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City completes first phase of Downtown Far Rockaway reconstruction on time and on budget

The city has completed the first phase of the $139 million Downtown Far Rockaway reconstruction project in just 21 months. (Photo courtesy of DDC)

The city has completed on time the first phase of the $139 million infrastructure project to rebuild and revitalize Downtown Far Rockaway just 21 months after the reconstruction kickoff was announced.

The final section of the project is now underway and is anticipated to be completed on time as well, 13 months from now.

“The ahead-of-schedule completion of Phase 1 of the Downtown Far Rockaway infrastructure project is a significant milestone in our efforts to make this great neighborhood an even better place to live, work and visit,” Queens Borough President Donovan Richards said. “This work underscores the city’s strong commitment to addressing important infrastructure issues and creating new and vibrant public spaces for people to enjoy. I commend the city’s Department of Design and Construction (DDC), Transportation and Environmental Protection for working together so effectively on this major project that will greatly improve the quality of life for the residents of Downtown Rockaway.”

When he was on the City Council, Richards led the rezoning of Far Rockaway to allow for more housing, increased economic opportunity and better transportation options.

Work is taking place in an area of roughly 25 blocks, centered around the local business district and transportation hub at Mott and Central avenues where a new library is also under construction by DDC.

“The new infrastructure this project is bringing along with rebuilt streets and pedestrian-friendly spaces will have a transformational effect on Downtown Far Rockaway,” DDC Commissioner Jamie Torres-Springer said. “We’re well on track to meet the accelerated goal of finishing this project in three years rather than the original seven-year projection, which we set to meet the needs of the community.”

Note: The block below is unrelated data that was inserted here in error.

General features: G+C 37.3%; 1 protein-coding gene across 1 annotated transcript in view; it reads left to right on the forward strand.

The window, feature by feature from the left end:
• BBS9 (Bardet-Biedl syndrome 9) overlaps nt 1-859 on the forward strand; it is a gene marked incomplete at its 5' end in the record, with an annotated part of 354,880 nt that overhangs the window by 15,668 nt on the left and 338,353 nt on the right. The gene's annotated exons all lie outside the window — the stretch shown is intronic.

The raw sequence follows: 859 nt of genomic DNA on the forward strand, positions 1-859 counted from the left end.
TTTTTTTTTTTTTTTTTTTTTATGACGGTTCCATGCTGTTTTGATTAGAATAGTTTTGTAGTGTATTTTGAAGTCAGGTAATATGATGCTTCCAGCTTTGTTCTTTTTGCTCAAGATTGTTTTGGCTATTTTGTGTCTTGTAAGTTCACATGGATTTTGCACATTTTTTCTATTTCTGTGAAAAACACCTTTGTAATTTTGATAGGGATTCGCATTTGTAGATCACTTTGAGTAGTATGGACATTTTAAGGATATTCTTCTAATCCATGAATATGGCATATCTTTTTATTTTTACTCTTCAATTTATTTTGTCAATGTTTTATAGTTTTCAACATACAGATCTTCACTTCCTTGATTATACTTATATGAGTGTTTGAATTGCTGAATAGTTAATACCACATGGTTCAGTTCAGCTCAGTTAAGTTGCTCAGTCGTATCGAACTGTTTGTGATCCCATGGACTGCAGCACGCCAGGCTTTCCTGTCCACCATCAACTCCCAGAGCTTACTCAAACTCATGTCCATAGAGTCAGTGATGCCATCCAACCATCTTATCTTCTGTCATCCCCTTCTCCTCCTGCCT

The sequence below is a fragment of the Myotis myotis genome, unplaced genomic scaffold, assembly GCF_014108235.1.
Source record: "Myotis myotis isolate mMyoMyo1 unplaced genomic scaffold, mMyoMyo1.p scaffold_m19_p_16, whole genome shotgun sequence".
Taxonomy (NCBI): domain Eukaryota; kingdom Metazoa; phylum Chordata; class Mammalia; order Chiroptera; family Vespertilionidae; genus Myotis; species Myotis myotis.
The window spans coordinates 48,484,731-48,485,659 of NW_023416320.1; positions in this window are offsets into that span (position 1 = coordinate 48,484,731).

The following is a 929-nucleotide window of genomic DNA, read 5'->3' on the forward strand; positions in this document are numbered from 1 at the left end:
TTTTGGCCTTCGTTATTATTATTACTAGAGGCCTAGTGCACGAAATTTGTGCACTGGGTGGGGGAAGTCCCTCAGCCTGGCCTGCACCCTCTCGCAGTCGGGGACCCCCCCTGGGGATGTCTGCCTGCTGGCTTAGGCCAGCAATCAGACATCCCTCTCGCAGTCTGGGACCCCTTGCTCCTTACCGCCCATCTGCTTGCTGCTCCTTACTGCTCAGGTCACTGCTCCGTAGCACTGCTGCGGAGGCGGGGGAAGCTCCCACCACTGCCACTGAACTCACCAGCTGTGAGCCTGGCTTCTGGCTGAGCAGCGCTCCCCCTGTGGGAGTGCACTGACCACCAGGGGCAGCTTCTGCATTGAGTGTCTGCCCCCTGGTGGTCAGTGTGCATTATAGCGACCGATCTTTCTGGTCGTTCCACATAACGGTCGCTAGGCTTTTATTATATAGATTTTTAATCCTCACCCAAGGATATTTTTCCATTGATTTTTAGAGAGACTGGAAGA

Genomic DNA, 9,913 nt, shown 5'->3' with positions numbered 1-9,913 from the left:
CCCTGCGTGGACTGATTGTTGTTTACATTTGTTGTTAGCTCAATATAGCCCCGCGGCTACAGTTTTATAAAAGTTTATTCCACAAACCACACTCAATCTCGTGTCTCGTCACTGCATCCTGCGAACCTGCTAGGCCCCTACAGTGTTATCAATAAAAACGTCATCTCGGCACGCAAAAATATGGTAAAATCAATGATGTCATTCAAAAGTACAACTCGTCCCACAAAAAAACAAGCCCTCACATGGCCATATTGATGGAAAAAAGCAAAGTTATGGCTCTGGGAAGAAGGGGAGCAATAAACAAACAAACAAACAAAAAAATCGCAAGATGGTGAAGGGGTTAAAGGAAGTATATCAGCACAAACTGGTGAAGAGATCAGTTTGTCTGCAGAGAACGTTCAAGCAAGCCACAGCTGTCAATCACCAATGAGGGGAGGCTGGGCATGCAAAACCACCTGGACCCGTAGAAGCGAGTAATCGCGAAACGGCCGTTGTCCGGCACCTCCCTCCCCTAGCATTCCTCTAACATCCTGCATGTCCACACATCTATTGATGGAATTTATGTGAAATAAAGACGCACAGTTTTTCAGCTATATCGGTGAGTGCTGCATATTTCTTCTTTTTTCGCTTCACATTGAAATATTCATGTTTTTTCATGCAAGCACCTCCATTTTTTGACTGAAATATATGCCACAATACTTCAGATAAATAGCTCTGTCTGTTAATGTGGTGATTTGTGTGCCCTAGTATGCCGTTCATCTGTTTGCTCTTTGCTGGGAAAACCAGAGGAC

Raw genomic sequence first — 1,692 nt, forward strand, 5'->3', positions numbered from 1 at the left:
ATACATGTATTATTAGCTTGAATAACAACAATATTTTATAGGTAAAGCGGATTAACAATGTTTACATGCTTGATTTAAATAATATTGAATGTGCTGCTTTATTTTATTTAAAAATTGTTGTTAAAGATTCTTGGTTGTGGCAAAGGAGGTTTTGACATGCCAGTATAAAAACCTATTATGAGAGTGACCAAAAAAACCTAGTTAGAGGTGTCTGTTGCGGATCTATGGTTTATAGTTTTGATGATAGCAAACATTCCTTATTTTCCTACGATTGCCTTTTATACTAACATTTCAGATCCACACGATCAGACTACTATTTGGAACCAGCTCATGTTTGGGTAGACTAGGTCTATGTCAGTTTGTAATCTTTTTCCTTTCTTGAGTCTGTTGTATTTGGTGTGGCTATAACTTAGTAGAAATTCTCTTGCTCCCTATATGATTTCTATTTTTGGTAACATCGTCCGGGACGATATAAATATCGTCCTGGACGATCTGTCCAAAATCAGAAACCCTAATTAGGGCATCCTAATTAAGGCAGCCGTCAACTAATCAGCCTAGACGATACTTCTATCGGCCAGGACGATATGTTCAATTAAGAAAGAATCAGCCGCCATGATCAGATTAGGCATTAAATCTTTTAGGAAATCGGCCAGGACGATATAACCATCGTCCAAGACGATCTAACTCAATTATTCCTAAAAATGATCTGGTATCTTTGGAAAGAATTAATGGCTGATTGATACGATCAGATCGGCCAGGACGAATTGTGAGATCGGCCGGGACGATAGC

Photo courtesy of DDC

Torres-Springer said streets throughout the downtown area will be rebuilt and realigned in many cases to “ease the flow of traffic and enhance pedestrian safety” in conjunction with Mayor Bill de Blasio’s Vision Zero goals.

“We at DOT are already immensely proud of the work completed on this once-in-a-generation effort to transform Downtown Far Rockaway through enhanced mobility, new housing construction and improved stormwater management,” Department of Transportation (DOT) Commissioner Hank Gutman said. “Through this project, we are also creating streets that are safer, more walkable and welcoming.”

The streetscape and new open spaces will be further transformed with new green infrastructure including rain gardens to help with the natural absorption of stormwater and other measures to minimize impacts on nearby wetlands and Jamaica Bay.

“Upgrading the infrastructure that supports vibrant communities all at once makes sense and we’re happy to work with our partners to improve the drainage and water supply systems in Downtown Far Rockaway,” Department of Environmental Protection (DEP) Commissioner Vincent Sapienza said.

A major part of the first phase was the creation of a new pedestrian plaza from Beach 21st Street to Beach 22nd Street, adjacent to the Far Rockaway-Mott Avenue subway station.

Photo courtesy of DDC

Linking the train station to a new affordable housing development, the new plaza covers about 15,000 square feet and includes a stage for events; benches and other seating; trees and dune-like planters; tables and chairs; and a water fountain.

“This milestone reflects the city’s extensive work and commitment to Queens residents to build sustainable infrastructure that helps prevent future flooding and spurs economic development,” NYCEDC President and CEO Rachel Loeb said. “A new pedestrian plaza makes it safer to walk to the subway, and the open space will improve quality of life for those who call Downtown Far Rockaway home.”

The project began in 2019 with the installation of water mains on Nameoke Avenue and Augustina Avenue.

More than two miles of new storm sewers will eventually be installed to improve local drainage, along with more than 120 new catch basins to capture stormwater and direct it to the new sewers. The project is also upgrading existing sanitary sewers, replacing aging water mains and adding new fire hydrants.

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